Published on: September 14, 2010by Michael Sansolo
Longtime MNB readers know I rarely like to draw lessons from the political scene for two reasons. First, politics are so polarizing that too many of us will not listen to anything we disagree with; and second, the state of politics is so vapid that it’s hard to imagine there could be a lesson it in anywhere.
Yet last week I saw an example on the latter point that presents so many parallels for business that it can’t be ignored. Just please forget for a second your political leanings and simply try to consider the point.
It came last Wednesday during an interview on the routinely brilliant “Daily Show with Jon Stewart.” Stewart, who skewers all sides of the political and media spectrum, admits to liberal leanings, but his guest that evening, Democratic Party Chairman Tim Kaine, probably felt otherwise. As Kaine tried to outline what he sees as the successes of the last two years in government, Stewart asked a couple of pointed and sardonic questions.
• What is it about (your) message that is not getting through to humans?
• Can you understand how people don’t understand what (these policies) have done for them?
• Did you see how halfway (through that answer) I stopped paying attention?
Yet Kaine seemed incredibly clueless, explaining again and again how the voters will eventually decide that the Democrats are the better choice to govern. Stewart countered that a campaign slogan of “they (Republicans) suck worse” probably won’t succeed. (By the way, if you have never seen “The Daily Show” be forewarned that while it is both intelligent and insightful, it frequently reaches for juvenile gags and locker room language.)
Put your politics aside for a second and consider what Kaine was saying. Essentially it’s this: “we have a great product but the customers don’t understand it yet.” Now think about your own business and ask if that’s ever happened to you or is even happening today. If you’re honest, you’ll probably find a parallel. I have heard too many discussions through the years of stores, formats, products, categories and more that should have been huge success if only customers would understand them.
I actually found myself there too. I remember a discussion we had in my tenure at FMI, when our non-foods event was losing traction. Internally we were incredulous because we were convinced we had a great product in every way. We knew the event would succeed if only our customers would give it a try. One of our board members reminded us that no matter what you think internally, at the end of the day the customer decides. And while you may think they made the wrong choice, the customer makes a decision and that’s the product that wins.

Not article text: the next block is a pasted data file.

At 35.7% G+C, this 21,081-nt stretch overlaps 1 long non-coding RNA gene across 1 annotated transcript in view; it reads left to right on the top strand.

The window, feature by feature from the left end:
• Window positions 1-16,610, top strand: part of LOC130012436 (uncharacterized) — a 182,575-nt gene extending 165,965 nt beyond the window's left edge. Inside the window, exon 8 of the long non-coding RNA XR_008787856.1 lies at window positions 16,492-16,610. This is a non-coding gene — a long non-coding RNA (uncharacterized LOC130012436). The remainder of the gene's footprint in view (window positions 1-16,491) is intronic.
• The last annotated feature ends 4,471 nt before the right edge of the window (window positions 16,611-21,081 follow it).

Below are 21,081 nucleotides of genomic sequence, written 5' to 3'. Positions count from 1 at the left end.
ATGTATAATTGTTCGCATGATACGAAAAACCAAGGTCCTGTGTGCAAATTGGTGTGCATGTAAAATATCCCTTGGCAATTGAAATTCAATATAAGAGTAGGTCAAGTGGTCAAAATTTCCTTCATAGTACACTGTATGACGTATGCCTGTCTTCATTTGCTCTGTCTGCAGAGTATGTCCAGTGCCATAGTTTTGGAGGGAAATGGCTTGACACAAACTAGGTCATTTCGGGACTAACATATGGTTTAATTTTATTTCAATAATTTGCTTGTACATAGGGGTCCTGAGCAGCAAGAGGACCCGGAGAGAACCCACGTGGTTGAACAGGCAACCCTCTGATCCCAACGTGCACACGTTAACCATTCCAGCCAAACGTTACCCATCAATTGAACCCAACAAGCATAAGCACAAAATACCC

The bottom line is that seemingly illogical decisions get made all the time. American consumers talk about eating healthier and then do the opposite. Surveys find them wanting to eat home more often for reasons ranging from budget to health to family, yet they still end up eating out. Illogical yes; but they are entitled because they are the customer.
We have to remember that in the battle between intellectual and emotional arguments, them latter wins nearly every time. We have to remember that thinking we are right or thinking we’re doing the right thing doesn’t matter unless our customers get it and respond. Most importantly, we have to stop our internal group-think and actively seek outside voices who might be willing to tell us we are wrong.
So every so often consider Stewart’s questions as to whether actual humans would get your message or whether your customers really understand the benefits you claim? Answer honestly. It may help.
Michael Sansolo can be reached via email at firstname.lastname@example.org . His new book, “THE BIG PICTURE: Essential Business Lessons From The Movies,” co-authored with Kevin Coupe, is available by clicking here .
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